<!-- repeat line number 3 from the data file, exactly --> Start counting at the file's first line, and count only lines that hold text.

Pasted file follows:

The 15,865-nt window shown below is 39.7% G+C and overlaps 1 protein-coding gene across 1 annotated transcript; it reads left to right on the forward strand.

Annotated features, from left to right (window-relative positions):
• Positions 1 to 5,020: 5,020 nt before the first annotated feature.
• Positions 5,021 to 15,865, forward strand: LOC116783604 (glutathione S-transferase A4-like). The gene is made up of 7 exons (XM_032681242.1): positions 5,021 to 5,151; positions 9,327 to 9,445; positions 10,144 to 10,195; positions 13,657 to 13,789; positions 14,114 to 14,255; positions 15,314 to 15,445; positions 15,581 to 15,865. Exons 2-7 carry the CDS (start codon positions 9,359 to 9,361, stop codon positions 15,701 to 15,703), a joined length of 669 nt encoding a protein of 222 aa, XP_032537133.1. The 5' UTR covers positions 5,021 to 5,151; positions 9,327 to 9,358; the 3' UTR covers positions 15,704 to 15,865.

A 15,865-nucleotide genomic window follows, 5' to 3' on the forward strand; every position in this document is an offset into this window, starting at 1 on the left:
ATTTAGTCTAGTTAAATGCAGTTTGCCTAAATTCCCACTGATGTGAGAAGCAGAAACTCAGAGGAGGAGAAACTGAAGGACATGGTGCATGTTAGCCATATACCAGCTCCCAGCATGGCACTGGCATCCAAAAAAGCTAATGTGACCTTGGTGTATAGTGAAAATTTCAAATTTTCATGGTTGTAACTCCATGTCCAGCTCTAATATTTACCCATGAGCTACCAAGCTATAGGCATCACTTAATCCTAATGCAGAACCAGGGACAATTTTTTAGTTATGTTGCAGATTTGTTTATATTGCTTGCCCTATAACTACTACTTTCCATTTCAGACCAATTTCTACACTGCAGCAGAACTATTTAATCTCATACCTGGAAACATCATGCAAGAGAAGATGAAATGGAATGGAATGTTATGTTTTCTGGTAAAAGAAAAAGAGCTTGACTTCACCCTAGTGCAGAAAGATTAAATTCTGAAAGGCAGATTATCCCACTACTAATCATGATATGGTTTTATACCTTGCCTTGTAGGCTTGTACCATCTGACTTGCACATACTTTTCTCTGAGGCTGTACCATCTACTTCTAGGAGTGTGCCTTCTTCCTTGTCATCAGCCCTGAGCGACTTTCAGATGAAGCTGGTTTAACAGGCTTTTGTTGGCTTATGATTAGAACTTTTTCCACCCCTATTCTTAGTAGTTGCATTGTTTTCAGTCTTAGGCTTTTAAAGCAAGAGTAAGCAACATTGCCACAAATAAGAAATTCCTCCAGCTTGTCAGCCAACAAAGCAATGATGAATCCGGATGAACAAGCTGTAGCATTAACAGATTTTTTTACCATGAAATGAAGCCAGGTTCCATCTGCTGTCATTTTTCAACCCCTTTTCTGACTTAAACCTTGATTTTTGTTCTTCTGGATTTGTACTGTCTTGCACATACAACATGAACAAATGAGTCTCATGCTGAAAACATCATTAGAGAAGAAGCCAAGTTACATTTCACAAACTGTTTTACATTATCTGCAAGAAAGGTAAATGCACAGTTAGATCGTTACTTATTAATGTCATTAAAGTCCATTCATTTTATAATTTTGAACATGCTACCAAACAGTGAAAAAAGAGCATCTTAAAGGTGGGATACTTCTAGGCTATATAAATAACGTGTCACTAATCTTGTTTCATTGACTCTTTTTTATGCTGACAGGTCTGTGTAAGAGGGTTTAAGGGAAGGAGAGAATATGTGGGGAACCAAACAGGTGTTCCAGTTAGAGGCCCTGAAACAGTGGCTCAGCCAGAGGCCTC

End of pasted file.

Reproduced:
• Positions 1 to 5,020: 5,020 nt before the first annotated feature.